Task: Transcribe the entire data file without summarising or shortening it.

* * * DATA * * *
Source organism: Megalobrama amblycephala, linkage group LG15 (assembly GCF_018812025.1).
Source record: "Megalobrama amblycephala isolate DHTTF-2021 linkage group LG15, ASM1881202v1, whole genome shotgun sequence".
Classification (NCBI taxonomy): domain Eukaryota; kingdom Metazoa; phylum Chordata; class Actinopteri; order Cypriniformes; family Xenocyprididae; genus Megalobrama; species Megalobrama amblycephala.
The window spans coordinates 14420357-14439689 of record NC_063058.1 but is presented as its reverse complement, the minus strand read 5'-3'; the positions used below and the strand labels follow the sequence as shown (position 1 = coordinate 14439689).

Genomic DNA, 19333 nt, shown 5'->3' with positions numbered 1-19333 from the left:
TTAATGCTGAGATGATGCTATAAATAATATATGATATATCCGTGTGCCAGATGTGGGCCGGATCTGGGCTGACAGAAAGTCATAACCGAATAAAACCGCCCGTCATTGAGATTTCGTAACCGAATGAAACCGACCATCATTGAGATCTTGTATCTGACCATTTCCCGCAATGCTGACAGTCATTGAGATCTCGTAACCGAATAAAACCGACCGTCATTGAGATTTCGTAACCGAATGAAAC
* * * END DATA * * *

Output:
Source organism: Megalobrama amblycephala, linkage group LG15 (assembly GCF_018812025.1).
Source record: "Megalobrama amblycephala isolate DHTTF-2021 linkage group LG15, ASM1881202v1, whole genome shotgun sequence".
Classification (NCBI taxonomy): domain Eukaryota; kingdom Metazoa; phylum Chordata; class Actinopteri; order Cypriniformes; family Xenocyprididae; genus Megalobrama; species Megalobrama amblycephala.
The window spans coordinates 14420357-14439689 of record NC_063058.1 but is presented as its reverse complement, the minus strand read 5'-3'; the positions used below and the strand labels follow the sequence as shown (position 1 = coordinate 14439689).

Genomic DNA, 19333 nt, shown 5'->3' with positions numbered 1-19333 from the left:
TTAATGCTGAGATGATGCTATAAATAATATATGATATATCCGTGTGCCAGATGTGGGCCGGATCTGGGCTGACAGAAAGTCATAACCGAATAAAACCGCCCGTCATTGAGATTTCGTAACCGAATGAAACCGACCATCATTGAGATCTTGTATCTGACCATTTCCCGCAATGCTGACAGTCATTGAGATCTCGTAACCGAATAAAACCGACCGTCATTGAGATTTCGTAACCGAATGAAAC